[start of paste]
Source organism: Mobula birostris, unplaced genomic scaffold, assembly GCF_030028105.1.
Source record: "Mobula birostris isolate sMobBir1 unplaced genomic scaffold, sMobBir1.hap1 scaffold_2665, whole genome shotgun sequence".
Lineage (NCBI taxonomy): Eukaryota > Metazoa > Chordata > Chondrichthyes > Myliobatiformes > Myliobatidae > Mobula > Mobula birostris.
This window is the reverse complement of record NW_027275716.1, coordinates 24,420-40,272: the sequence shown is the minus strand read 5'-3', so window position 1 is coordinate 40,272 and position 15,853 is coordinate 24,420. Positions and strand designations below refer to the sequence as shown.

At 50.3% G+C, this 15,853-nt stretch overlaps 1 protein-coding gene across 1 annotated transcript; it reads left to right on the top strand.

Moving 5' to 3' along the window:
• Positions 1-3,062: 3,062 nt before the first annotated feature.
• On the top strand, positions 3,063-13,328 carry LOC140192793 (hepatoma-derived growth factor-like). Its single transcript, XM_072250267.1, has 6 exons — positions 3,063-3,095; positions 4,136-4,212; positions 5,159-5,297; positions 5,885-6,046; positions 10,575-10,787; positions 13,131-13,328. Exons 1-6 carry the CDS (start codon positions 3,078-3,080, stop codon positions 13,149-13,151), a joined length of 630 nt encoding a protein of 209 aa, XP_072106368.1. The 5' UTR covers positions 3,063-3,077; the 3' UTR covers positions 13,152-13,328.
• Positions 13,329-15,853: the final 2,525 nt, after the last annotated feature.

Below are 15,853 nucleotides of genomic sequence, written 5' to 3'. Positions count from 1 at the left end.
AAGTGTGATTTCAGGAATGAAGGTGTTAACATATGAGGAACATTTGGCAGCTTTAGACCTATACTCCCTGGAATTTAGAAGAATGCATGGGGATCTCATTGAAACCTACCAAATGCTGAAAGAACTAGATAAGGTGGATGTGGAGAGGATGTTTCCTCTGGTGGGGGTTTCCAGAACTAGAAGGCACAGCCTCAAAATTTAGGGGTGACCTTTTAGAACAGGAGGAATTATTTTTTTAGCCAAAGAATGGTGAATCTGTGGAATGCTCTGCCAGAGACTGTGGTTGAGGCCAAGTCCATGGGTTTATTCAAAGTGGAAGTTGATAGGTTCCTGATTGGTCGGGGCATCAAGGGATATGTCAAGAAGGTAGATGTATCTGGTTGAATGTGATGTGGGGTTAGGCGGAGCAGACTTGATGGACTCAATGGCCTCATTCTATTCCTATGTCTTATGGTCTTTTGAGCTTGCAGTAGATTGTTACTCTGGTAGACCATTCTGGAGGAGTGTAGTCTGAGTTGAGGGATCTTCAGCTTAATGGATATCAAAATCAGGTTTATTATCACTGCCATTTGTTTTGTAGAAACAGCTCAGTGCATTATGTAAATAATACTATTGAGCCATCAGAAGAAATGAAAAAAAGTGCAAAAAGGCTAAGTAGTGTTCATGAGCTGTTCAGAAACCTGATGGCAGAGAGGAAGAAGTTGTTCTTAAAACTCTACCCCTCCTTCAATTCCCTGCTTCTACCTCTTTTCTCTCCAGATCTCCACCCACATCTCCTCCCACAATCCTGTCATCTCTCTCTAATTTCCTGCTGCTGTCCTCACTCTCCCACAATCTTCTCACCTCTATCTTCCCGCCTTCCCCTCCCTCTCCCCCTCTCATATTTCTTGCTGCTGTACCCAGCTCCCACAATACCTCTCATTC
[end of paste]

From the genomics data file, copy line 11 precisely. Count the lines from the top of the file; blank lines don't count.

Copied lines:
AAGTGTGATTTCAGGAATGAAGGTGTTAACATATGAGGAACATTTGGCAGCTTTAGACCTATACTCCCTGGAATTTAGAAGAATGCATGGGGATCTCATTGAAACCTACCAAATGCTGAAAGAACTAGATAAGGTGGATGTGGAGAGGATGTTTCCTCTGGTGGGGGTTTCCAGAACTAGAAGGCACAGCCTCAAAATTTAGGGGTGACCTTTTAGAACAGGAGGAATTATTTTTTTAGCCAAAGAATGGTGAATCTGTGGAATGCTCTGCCAGAGACTGTGGTTGAGGCCAAGTCCATGGGTTTATTCAAAGTGGAAGTTGATAGGTTCCTGATTGGTCGGGGCATCAAGGGATATGTCAAGAAGGTAGATGTATCTGGTTGAATGTGATGTGGGGTTAGGCGGAGCAGACTTGATGGACTCAATGGCCTCATTCTATTCCTATGTCTTATGGTCTTTTGAGCTTGCAGTAGATTGTTACTCTGGTAGACCATTCTGGAGGAGTGTAGTCTGAGTTGAGGGATCTTCAGCTTAATGGATATCAAAATCAGGTTTATTATCACTGCCATTTGTTTTGTAGAAACAGCTCAGTGCATTATGTAAATAATACTATTGAGCCATCAGAAGAAATGAAAAAAAGTGCAAAAAGGCTAAGTAGTGTTCATGAGCTGTTCAGAAACCTGATGGCAGAGAGGAAGAAGTTGTTCTTAAAACTCTACCCCTCCTTCAATTCCCTGCTTCTACCTCTTTTCTCTCCAGATCTCCACCCACATCTCCTCCCACAATCCTGTCATCTCTCTCTAATTTCCTGCTGCTGTCCTCACTCTCCCACAATCTTCTCACCTCTATCTTCCCGCCTTCCCCTCCCTCTCCCCCTCTCATATTTCTTGCTGCTGTACCCAGCTCCCACAATACCTCTCATTC